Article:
Phann star

Posted on 16 Sep 2016 at 6:30am

How former club kid Dannee Phann turned his passion into his profession… and still gives back

Phann, center, with JuJuBee and Raven, two of the Drag Racers he has presented to Dallas audiences.

SCOTT HUFFMAN  | Contributing Writer

Many Dallas residents have known out club and event promoter Dannee Phann (pronounced “pawn”) as a bartender, a manager, and, at one time, even a dancer at a number of local gay clubs. Phann was most recently manager and club promoter at the Brick/Joe’s, which closed this summer after an historic run. But as founder of Dannee Phann Productions, he did more than just hire the occasional entertainer and approve a poster or two. Often at The Brick, DPP hosted many featured events, several with former RuPaul’s Drag Race contestants and others with entertainers like Miami DJ Kidd Madonny, former American Idol contestant Frenchie Davis and dance-diva-turned-reality-TV-star Erika Jayne.

The closure of The Brick may have placed a road bump in Phann’s efforts, but it has not stopped them. He has now moved the party to Marty’s Live, starting big this weekend when he presents Pride Dance with circuit DJ Mark DeMarko.

“We were the first bar to bring RuPaul’s girls to Dallas with Nina Flowers,” Phann recalls of his tenure at The Brick. “But Dannee Phann Productions is not just drag shows — we were [also] bringing in circuit DJs. [And] I’m going to the next level.”
While Phann intends to host happy hours and club shows regularly at Marty’s Live, his business plan also includes expanding to venues like theaters or warehouses, spaces which offer bigger stages and accommodate larger audiences. And while Phann is considering a variety of entertainment bookings, he intends to continue a focus on drag shows, which currently draw enthusiastic crowds. In fact, after noting audience demographics at recent drag shows, Phann would like to target a wider audience.

screen-shot-2016-09-15-at-8-31-39-pm“I want to bring shows for a younger generation, both gay and straight,” Phann says. “A lot of my crowds are straight who come to see the shows. A lot are 18 and up. We see a young generation following these drag girls around.”

While Phann certainly seems to have a sharp focus on business, a perhaps lesser known fact is that he has also devoted countless hours volunteering his time and energy to produce charity events directly benefitting local LGBT organizations — most notably, events like Purple Party and his own annual bash, One Night in Bangkok (so-named in honor of Phann’s Southeast Asian heritage). Phann’s passion for paying it forward, however, should come as no surprise. As the youngest of 12 children — yup! — he learned at an early age the power of community.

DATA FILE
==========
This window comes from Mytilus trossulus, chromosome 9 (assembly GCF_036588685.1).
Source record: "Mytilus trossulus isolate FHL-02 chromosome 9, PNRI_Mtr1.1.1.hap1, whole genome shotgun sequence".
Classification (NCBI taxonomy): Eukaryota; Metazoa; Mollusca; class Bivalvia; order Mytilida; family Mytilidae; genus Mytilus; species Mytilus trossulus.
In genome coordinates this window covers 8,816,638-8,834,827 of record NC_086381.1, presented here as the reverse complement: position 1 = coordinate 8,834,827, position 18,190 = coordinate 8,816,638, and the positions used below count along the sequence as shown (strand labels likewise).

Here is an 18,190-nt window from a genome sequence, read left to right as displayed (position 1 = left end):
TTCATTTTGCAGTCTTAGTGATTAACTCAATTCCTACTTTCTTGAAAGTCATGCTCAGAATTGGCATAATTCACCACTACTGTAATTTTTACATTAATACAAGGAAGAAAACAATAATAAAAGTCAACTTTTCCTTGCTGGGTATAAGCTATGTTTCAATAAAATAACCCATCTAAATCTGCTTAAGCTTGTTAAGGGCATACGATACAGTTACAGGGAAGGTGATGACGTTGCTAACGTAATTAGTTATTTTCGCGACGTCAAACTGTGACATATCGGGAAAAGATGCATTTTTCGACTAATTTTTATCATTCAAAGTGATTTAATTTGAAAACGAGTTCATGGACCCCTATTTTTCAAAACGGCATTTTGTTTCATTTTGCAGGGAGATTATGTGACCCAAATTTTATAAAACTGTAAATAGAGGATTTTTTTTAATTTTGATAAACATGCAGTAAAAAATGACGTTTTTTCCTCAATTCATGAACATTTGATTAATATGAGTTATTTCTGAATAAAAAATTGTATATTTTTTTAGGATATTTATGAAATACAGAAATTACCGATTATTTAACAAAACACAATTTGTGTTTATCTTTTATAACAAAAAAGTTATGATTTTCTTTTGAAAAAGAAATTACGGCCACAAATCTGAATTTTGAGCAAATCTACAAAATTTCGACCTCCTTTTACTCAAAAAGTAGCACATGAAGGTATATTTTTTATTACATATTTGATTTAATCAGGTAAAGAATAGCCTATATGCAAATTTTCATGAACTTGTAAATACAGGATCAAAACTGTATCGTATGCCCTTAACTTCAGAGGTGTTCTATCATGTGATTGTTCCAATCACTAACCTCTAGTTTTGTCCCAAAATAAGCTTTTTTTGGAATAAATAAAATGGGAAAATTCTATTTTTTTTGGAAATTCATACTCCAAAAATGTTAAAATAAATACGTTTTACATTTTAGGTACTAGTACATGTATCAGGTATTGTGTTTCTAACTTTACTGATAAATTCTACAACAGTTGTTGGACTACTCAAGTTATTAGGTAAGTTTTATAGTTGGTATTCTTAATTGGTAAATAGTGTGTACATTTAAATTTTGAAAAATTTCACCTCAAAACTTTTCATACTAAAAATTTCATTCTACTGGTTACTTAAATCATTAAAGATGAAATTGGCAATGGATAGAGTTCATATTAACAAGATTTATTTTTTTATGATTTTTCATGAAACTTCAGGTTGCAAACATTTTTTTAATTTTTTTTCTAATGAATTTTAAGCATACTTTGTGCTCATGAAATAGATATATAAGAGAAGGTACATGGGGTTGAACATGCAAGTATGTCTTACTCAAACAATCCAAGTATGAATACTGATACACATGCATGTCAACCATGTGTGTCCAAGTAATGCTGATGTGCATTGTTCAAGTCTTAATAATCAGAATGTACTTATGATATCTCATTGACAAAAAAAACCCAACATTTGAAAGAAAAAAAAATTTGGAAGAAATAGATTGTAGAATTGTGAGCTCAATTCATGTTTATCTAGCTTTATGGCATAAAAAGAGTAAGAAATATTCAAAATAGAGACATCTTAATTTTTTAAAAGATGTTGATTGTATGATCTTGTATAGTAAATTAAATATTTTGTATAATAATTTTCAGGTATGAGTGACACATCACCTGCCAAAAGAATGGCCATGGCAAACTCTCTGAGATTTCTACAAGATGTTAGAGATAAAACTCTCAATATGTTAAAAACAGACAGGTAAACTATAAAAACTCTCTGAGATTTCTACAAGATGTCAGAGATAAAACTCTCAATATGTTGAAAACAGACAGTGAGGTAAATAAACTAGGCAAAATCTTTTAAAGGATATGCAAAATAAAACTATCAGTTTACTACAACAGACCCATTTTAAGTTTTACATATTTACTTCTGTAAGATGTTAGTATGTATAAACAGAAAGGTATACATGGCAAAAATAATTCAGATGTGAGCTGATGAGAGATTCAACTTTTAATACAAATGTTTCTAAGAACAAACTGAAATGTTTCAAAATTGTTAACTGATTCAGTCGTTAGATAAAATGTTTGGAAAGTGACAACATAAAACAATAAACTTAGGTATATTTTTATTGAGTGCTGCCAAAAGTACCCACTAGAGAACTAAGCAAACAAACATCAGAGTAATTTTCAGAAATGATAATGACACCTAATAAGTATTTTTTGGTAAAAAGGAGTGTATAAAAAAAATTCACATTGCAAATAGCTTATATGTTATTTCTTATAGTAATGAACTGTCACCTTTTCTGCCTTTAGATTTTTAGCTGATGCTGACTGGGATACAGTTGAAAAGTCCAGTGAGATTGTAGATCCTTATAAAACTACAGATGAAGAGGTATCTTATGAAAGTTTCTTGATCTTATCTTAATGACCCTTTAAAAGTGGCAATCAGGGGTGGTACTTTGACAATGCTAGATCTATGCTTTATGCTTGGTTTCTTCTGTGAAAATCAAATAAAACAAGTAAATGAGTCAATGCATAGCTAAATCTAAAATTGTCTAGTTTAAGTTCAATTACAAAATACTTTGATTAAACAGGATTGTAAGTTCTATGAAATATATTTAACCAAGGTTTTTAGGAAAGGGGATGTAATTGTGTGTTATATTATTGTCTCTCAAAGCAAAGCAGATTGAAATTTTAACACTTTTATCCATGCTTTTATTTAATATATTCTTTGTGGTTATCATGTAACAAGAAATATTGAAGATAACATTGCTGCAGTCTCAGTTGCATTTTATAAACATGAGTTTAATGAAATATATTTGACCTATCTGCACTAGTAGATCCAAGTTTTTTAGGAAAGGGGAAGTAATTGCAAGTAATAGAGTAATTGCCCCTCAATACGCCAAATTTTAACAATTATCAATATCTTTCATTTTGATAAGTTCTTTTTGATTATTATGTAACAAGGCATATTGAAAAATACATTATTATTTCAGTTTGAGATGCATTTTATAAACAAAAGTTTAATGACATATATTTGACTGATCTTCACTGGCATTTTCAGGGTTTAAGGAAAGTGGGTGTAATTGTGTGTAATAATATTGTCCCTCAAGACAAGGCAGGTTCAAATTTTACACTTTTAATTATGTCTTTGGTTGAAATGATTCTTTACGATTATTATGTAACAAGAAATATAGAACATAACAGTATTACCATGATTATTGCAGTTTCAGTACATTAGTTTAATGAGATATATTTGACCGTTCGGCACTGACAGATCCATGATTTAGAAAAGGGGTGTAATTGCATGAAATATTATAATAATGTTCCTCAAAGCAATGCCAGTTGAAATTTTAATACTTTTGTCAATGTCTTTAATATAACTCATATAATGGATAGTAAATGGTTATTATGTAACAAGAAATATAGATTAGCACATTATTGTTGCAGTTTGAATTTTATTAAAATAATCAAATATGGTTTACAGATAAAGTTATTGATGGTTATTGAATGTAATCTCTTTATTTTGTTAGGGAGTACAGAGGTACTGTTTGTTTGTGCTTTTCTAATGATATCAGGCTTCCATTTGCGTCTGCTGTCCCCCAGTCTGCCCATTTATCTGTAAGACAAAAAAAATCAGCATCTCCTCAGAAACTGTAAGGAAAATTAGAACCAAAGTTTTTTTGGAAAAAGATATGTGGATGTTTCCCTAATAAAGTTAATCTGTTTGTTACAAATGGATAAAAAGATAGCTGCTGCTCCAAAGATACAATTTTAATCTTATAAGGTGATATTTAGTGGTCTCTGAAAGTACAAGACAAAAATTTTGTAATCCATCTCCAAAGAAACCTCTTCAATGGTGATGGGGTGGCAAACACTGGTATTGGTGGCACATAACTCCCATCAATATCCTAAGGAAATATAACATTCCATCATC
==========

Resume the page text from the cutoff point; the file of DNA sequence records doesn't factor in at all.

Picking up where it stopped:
“I am from a huge family,” Phann, who was born in Cambodia and emigrated with his family to the U.S. around 1980, says. “I have about 26 nieces and nephews and probably 15 to 20 great-nieces and -nephews. But there can be only one queen in the house, and that’s going to be me — the queen and the black sheep,” he laughs.

Phann considers his late mother — who lost her left arm in the Vietnam War but who still reared her children “to be humble and to be grateful” — the inspiration for his work ethic. He also credits her for his philanthropic nature. Through her gay son, his mother’s philosophy lives on.

“[Before each fundraiser,] I have a speech I give everybody,” Phann says. “I take it from my mom who passed away last year. She was a Buddhist. She would give the shirt off her shoulders. She would say, ‘Always do your best and never think of the worst. The dollar you give is just as important as a thousand dollars as long as you give it from your heart. Be humble about it and expect nothing back. You will have succeeded.’”

Phann’s first Dallas charity event was the inaugural Purple Party in 2001. Phann describes himself at the time as a “circuit queen” who traveled the U.S. attending similar weekend-long dance parties. Phann volunteered alongside Saul Flores, the Purple Party’s founder, to produce the event in the parking lot of The Brick at its former Maple Avenue location, a club at which Phann worked and which Howard Okon, his longtime employer, friend and mentor, owned.

“I grew up without a dad,” Phann says. “I always look up to him [Okon] like he’s my father figure. I call him Dad all the time. I learned a lot of things from him. We have a lot of memories, way before cell phones were invented and Facebook and all of that.”

In 2006, with the support of Okon, Phann launched One Night in Bangkok, his own Asian-themed charity event. Phann considers the annual party a nod to his heritage. It is also an opportunity to introduce the local community to Asian culture in all its colorful splendor.

“I’m Asian, and I want to educate people,” Phann says. “When I did it [One Night in Bangkok] at The Brick, people didn’t even recognize [the space]. The theme is all of Asia. We have dragons, umbrellas, lanterns. We always do bright colors — reds, greens. Just like in any Asian city you go to, you see a little bit of everything combined.”

On a more personal level, Phann considers the annual party his chance to give back to a community that has given him so much. Each year, Phann’s fundraising goal is to surpass the previous year’s total. This year, the event’s tenth, he hopes to raise $60,000. He also expects this year’s party to be the largest.

“Every year, it’s getting bigger and bigger,” Phann says, promising that the event will continue this year. “I haven’t announced the location yet. It won’t be in a bar because it’s getting so big. I need a bigger place to sell the VIP tables and all of that. We will have dragon dancers and Asian fan dancers. It definitely will be bigger.”

And when someone with nearly a dozen siblings tells you “bigger,” you know he’s being serious.

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